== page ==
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ON FAITH & MEDIA View Comments

Fame

By
John Mulderig
Source: Catholic News Service


Dancers are seen in the movie "Fame."
Director Kevin Tancharoen's remake of Alan Parker's 1980 film "Fame" (MGM) jettisons most of the elements that rated the original an "O" classification from the Office for Film and Broadcasting. But, though the proceedings are tidier, the results are mostly tepid.

The premise remains the same: an ensemble drama with music following the ups and downs of a class of gifted students through four years at a New York City high school for the performing arts, an institution meant to replicate the real-life academy that currently goes by the unwieldy name the Fiorello H. LaGuardia High School of Music & Art and Performing Arts.

Providing the main romantic angle are shy would-be actress Jenny (Kay Panabaker) and happy-go-lucky singer Marco (Asher Book), who build a pleasantly innocent relationship.

Preppy Denise (Naturi Naughton) longs to leave her classical piano studies behind and take up hip-hop singing, but her uptight dad (Julius Tennon) will have none of it. Malik (Collins Pennie), a streetwise aspiring actor-rapper, has to grapple with his equally clueless mom (Michael Hyatt) who kills his buzz by insisting that he pursue a more practical career.

Guiding the growth of these artistic sprouts are a group of dedicated teachers including acting coach Mr. Dowd (Charles S. Dutton), music instructor Mr. Cranston (Kelsey Grammer) and dance maven Ms. Kraft (Bebe Neuwirth).

But the sketchy plot only serves to string together the musical set pieces which see the exuberant students dancing on the lunchroom tabletops and staging an elaborate Halloween party in costumes reminiscent of "The Rocky Horror Picture Show." Among these offerings, Catholic viewers will particularly appreciate a lively rendition of the traditional hymn "What an Awesome God We Serve."

The sleekly mounted numbers are enjoyable enough, but anyone looking for more than a pleasant diversion will likely feel that the creators of this latest "Fame" fail to earn their diplomas.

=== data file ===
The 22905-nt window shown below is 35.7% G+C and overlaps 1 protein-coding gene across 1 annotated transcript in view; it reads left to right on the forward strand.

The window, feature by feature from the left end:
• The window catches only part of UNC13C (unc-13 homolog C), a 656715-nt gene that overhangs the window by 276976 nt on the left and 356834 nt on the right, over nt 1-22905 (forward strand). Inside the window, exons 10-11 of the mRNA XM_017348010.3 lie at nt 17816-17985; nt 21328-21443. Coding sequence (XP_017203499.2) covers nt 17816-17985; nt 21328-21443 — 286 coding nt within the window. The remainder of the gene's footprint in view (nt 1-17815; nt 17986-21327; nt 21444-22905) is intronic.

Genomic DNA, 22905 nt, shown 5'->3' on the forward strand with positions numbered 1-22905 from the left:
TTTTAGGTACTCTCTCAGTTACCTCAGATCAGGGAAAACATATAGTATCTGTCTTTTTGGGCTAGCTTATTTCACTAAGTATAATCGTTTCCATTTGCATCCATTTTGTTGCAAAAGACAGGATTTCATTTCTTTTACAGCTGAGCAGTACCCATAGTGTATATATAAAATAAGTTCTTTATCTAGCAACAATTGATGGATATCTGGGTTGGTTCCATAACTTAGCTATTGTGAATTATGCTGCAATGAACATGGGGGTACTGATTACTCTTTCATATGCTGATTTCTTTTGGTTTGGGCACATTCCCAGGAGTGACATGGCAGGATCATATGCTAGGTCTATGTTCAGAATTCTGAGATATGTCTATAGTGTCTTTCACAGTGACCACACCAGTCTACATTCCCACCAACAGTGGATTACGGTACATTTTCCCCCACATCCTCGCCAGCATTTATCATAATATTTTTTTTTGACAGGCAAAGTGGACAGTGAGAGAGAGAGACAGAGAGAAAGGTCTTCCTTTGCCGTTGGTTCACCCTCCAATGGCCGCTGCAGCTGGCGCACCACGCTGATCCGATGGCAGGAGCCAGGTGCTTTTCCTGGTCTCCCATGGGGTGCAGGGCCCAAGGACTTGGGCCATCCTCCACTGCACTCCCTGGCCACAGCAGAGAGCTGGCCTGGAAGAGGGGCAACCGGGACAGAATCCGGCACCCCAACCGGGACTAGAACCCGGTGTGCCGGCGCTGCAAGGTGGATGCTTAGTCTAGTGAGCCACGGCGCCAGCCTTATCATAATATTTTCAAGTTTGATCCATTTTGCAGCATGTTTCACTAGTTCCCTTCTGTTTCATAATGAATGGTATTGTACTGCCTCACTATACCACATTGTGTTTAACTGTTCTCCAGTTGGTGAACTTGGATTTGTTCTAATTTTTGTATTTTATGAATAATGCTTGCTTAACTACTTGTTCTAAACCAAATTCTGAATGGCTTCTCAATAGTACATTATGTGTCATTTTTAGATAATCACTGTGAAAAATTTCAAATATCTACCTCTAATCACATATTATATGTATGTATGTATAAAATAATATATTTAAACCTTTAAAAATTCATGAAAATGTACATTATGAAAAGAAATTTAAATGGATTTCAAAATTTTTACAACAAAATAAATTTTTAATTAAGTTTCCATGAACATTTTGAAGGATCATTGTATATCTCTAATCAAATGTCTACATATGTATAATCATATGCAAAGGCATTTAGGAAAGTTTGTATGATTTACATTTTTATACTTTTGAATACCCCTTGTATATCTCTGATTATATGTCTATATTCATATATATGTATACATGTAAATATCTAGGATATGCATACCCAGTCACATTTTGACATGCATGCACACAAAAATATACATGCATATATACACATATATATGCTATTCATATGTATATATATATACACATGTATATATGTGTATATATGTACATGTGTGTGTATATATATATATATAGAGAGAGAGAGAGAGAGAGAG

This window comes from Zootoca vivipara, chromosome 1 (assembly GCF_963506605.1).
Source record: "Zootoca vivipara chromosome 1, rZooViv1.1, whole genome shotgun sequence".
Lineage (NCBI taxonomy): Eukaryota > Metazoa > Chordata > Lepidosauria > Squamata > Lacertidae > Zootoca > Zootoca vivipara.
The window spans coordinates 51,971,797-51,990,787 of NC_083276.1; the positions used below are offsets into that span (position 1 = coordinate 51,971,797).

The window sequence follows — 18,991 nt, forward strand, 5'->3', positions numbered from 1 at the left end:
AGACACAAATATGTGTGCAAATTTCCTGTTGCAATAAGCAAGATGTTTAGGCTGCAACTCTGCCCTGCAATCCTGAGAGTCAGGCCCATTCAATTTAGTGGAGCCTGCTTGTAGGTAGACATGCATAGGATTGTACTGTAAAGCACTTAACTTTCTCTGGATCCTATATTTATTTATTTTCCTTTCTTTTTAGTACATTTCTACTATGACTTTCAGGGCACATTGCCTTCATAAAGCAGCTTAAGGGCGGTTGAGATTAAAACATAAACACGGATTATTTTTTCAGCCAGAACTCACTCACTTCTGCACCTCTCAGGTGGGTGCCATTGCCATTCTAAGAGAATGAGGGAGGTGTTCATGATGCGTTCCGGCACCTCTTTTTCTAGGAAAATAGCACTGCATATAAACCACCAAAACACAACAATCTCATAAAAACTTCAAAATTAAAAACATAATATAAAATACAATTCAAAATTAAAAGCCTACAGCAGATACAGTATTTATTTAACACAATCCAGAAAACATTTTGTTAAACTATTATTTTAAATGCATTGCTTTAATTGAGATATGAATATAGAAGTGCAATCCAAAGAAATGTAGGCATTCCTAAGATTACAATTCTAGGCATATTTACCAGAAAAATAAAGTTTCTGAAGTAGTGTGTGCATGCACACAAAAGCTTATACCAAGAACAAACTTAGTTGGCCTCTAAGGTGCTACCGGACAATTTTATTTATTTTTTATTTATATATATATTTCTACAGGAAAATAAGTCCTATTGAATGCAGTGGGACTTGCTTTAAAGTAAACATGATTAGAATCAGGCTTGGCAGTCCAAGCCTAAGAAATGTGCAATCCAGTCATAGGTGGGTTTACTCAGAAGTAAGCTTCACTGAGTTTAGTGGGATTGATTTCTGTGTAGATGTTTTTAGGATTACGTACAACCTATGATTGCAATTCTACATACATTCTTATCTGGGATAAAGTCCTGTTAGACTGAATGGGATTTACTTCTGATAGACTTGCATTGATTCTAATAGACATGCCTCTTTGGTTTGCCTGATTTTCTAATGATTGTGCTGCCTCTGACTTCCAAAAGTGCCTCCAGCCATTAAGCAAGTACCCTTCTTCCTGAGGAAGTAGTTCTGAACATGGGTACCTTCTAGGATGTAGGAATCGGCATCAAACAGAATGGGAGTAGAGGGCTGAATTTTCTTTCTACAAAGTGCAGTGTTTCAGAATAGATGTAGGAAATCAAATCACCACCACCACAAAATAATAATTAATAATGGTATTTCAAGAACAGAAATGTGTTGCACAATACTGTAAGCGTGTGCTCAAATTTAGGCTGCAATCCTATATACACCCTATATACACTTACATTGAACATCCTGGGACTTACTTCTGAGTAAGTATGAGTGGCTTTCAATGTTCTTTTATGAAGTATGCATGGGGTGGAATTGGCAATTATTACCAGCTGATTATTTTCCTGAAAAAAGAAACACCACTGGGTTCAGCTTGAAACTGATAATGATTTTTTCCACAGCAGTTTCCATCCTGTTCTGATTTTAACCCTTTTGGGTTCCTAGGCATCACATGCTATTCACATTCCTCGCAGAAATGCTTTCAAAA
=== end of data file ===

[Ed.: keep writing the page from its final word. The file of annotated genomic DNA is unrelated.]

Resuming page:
The film contains scenes involving suicide, a sexual situation, underage drinking, at least one use of profanity, a half-dozen crude and a few crass terms. The USCCB Office for Film & Broadcasting classification is A-III—adults. The Motion Picture Association of America rating is PG -- parental guidance suggested. Some material may not be suitable for children.
___________________________________

Mulderig is on the staff of the Office for Film & Broadcasting of the U.S. Conference of Catholic Bishops.


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David of Wales: David is the patron saint of Wales and perhaps the most famous of British saints. Ironically, we have little reliable information about him. 
<p>It is known that he became a priest, engaged in missionary work and founded many monasteries, including his principal abbey in southwestern Wales. Many stories and legends sprang up about David and his Welsh monks. Their austerity was extreme. They worked in silence without the help of animals to till the soil. Their food was limited to bread, vegetables and water. </p><p>In about the year 550, David attended a synod where his eloquence impressed his fellow monks to such a degree that he was elected primate of the region. The episcopal see was moved to Mynyw, where he had his monastery (now called St. David's). He ruled his diocese until he had reached a very old age. His last words to his monks and subjects were: "Be joyful, brothers and sisters. Keep your faith, and do the little things that you have seen and heard with me." </p><p>St. David is pictured standing on a mound with a dove on his shoulder. The legend is that once while he was preaching a dove descended to his shoulder and the earth rose to lift him high above the people so that he could be heard. Over 50 churches in South Wales were dedicated to him in pre-Reformation days.</p> American Catholic Blog When we recognize the wounded Jesus in ourselves, we are quite likely to go out of our hearts and minds to recognize Him in those around us. And, as we tend our own selves, we are moved to tend others as we can, whether through action or prayer. Our lives can truly echo the caring words and provide the caring touch of Christ.


 
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